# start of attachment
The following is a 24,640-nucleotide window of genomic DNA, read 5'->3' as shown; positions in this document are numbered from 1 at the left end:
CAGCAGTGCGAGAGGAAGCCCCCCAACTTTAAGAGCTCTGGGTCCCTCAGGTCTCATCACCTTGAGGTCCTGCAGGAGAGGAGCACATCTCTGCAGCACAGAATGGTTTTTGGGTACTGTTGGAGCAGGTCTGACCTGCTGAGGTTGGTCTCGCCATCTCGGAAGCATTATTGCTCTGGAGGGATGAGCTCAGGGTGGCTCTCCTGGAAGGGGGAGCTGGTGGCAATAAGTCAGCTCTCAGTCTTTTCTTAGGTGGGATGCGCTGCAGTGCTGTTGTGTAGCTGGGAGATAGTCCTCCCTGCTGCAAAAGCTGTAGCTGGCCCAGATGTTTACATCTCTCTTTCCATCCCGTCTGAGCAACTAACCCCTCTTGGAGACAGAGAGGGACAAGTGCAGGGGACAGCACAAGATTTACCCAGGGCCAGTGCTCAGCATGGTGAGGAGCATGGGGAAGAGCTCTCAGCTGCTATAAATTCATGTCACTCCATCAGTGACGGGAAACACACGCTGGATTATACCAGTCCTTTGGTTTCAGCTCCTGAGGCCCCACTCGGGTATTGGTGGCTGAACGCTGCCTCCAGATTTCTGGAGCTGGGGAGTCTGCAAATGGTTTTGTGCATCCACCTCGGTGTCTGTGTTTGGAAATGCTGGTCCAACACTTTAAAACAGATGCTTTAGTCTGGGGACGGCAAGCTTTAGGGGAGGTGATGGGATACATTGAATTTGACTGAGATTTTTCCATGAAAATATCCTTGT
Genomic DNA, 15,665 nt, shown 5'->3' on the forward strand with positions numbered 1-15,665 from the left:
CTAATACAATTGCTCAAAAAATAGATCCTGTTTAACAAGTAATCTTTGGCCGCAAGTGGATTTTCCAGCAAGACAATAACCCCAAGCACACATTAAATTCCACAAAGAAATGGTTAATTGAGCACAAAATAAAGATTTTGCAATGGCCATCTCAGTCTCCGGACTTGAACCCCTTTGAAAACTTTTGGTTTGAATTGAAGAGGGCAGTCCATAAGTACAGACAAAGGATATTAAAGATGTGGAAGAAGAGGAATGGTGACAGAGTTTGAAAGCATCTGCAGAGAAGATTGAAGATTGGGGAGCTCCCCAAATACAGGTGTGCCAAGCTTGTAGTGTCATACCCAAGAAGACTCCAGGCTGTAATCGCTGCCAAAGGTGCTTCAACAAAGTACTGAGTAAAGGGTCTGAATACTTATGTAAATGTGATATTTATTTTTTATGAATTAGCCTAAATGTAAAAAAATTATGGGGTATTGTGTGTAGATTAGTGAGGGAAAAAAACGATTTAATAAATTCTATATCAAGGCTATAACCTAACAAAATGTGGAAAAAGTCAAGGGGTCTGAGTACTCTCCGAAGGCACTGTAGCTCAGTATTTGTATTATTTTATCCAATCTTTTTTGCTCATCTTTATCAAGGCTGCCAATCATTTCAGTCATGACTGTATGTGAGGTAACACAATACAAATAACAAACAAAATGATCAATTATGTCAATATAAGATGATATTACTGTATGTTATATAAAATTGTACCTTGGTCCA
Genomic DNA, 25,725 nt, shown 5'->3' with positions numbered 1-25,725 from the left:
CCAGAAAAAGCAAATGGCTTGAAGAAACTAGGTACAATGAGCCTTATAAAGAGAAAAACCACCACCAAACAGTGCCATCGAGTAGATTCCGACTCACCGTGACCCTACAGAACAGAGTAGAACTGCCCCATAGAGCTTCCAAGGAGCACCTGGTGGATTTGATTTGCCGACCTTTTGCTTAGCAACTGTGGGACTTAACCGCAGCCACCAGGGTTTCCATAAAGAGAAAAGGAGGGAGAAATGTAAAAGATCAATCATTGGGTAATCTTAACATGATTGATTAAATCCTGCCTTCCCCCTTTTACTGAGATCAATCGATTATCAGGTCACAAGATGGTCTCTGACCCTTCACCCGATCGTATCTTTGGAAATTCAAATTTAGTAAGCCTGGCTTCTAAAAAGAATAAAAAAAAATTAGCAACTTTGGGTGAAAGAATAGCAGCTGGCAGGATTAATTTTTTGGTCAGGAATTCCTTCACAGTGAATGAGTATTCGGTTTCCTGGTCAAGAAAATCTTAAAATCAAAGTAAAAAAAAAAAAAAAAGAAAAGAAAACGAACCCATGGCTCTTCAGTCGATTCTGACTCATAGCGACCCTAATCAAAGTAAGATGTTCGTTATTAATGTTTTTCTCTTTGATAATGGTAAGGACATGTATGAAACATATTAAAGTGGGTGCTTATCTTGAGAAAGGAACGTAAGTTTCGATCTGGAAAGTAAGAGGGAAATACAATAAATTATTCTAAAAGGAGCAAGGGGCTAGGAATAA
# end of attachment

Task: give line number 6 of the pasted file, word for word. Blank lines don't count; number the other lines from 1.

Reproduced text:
CCAGAAAAAGCAAATGGCTTGAAGAAACTAGGTACAATGAGCCTTATAAAGAGAAAAACCACCACCAAACAGTGCCATCGAGTAGATTCCGACTCACCGTGACCCTACAGAACAGAGTAGAACTGCCCCATAGAGCTTCCAAGGAGCACCTGGTGGATTTGATTTGCCGACCTTTTGCTTAGCAACTGTGGGACTTAACCGCAGCCACCAGGGTTTCCATAAAGAGAAAAGGAGGGAGAAATGTAAAAGATCAATCATTGGGTAATCTTAACATGATTGATTAAATCCTGCCTTCCCCCTTTTACTGAGATCAATCGATTATCAGGTCACAAGATGGTCTCTGACCCTTCACCCGATCGTATCTTTGGAAATTCAAATTTAGTAAGCCTGGCTTCTAAAAAGAATAAAAAAAAATTAGCAACTTTGGGTGAAAGAATAGCAGCTGGCAGGATTAATTTTTTGGTCAGGAATTCCTTCACAGTGAATGAGTATTCGGTTTCCTGGTCAAGAAAATCTTAAAATCAAAGTAAAAAAAAAAAAAAAAGAAAAGAAAACGAACCCATGGCTCTTCAGTCGATTCTGACTCATAGCGACCCTAATCAAAGTAAGATGTTCGTTATTAATGTTTTTCTCTTTGATAATGGTAAGGACATGTATGAAACATATTAAAGTGGGTGCTTATCTTGAGAAAGGAACGTAAGTTTCGATCTGGAAAGTAAGAGGGAAATACAATAAATTATTCTAAAAGGAGCAAGGGGCTAGGAATAA